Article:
Old jobs left in Qube are often of little to no use.  While their database entries aren't very detrimental to the operation of Qube, the logs from all of those jobs, when ignored, can balloon in size, sometimes filling the drive(s) on which they reside.

    By removing old jobs, you reduce the number of files used by the database, and, more importantly, reduce disk space required to hold logs of jobs that are no longer useful to your production/facility.

    We have included a python script called that takes, as an argument, the number of days worth of jobs that you would like to keep.  It then removes all of the remaining jobs and their logs.  The idea, then, is that you run this script daily, always keeping, for example, the last 30 days's worth of jobs and deleting the rest.  The script looks at the job's completion time rather than submission or start time, so a job will not be considered for removal until the its most recent completion time is older than the specified number of days.


    Performance Charts data comes from a separate database, so even after removing old jobs, the Performance Charts remain fully intact.


    Job removal is a fairly database- and disk-intensive operation; avoid removing a very large number of jobs at one time. Limit job removal to 1000 jobs at a time, and wait a few minutes between removals to avoid the supervisor's filesystem getting swamped with table deletion operations.


    Python 2.x must be installed on the supervisor.  For Windows, we recommend  OS X should have Python 2.x already installed.  Linux should install Python 2.x from their package manager.

    While not required, for better performance, the MySQLdb python module should be available.  Assuming you have pip, running  pip install python-mysql  (or  easy_install python-mysql  if you don't have pip) in a terminal/command prompt should installed install the MySQLdb module for you.  You may need to run as sudo on OS X or Linux when you run pip.

    How to use the script

    You will find this same information by running " -h"


    $ ./ -h
    Usage: [options]: delete jobs and/or logs, either for jobs completed more than X days ago, and/or for all jobs removed from Qube.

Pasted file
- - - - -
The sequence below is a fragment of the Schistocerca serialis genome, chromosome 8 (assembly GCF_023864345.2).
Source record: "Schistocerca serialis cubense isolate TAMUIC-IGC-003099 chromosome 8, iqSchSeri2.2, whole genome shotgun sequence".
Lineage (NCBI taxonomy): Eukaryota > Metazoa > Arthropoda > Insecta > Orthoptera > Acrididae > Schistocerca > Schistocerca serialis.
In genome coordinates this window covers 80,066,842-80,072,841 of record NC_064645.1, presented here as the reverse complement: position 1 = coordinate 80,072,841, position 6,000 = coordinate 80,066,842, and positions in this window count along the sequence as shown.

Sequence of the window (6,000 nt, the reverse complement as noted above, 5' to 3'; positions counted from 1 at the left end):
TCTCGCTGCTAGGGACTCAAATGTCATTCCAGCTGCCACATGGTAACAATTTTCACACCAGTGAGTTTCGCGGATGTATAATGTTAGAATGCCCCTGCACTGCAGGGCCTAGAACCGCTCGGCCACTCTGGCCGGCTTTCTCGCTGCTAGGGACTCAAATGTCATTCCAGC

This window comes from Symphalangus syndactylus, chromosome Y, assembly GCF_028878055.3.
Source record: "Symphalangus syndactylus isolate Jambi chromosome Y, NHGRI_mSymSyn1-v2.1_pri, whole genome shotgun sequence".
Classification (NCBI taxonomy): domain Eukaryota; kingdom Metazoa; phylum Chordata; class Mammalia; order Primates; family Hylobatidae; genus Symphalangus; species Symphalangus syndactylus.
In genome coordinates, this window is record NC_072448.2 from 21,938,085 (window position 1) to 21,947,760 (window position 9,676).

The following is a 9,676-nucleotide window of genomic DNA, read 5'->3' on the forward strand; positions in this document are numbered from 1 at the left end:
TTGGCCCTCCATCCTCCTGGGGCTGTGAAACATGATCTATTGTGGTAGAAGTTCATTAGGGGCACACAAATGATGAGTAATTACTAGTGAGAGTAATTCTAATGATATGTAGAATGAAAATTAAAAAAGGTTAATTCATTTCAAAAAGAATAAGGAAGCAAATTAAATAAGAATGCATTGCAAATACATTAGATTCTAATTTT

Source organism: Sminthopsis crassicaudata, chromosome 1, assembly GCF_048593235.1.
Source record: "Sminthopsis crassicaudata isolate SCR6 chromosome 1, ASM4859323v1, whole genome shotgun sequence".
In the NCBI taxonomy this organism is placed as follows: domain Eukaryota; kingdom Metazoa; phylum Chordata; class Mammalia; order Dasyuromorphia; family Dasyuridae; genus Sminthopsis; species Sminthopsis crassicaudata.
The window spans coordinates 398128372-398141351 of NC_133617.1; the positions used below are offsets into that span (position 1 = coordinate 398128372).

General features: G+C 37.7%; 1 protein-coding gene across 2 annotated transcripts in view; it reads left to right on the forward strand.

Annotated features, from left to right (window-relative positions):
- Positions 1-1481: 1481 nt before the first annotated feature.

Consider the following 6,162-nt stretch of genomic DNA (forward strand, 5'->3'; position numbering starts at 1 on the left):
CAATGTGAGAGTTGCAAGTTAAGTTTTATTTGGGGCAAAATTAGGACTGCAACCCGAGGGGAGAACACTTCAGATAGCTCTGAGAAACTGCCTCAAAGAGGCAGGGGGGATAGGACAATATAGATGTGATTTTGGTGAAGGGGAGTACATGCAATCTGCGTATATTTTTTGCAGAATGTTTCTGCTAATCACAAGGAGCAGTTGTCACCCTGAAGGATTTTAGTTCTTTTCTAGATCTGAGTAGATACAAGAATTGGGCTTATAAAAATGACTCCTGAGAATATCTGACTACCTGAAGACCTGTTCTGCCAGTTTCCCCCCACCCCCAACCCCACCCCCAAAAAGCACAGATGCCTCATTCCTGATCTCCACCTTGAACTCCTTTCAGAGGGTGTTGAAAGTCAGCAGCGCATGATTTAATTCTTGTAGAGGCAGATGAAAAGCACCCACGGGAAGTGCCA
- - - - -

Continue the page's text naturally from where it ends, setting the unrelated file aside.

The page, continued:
-h, --help            show this help message and exit
       -j, --removeJobs      Delete jobs from Qube completed more than X days ago,
                             must be used in conjunction with the "-d" days
       -d DAYS, --days=DAYS  Delete logs for any jobs that were submitted more than
                             a certain number of days ago
       --removeLogs          Delete logs as part of the job removal
       --removeOrphanedLogs  Delete logs for jobs that no longer exist in Qube -
                             removed but their logs were left behind.
       -v, --verbosity       Increase verbose logging (to stdout). -vv is more
                             verbose than -v
       -q, --quiet           suppress all logging and output short of fatal errors
       -I, --ignore-sanity   Ignore sanity check (allows more than 10% of jobs to
                             be removed).
       -n, --dry-run         Show what would have been done, but do nothing.


    Before you begin: Preparation

    Before you set up the scheduled task/cron job, you need to be sure the script will run to completion without errors.  

    By default, the script will not delete more than 10% of the jobs in the database.  The first time you run the script, you'll likely need to ignore that check, but you probably do not want to ignore it on a daily basis.

    The job_cleanup script also provides a way for you to simulate the process without actually doing anything - a dry run.  This way you can see what's going to happen to see if it's in line with your expectations.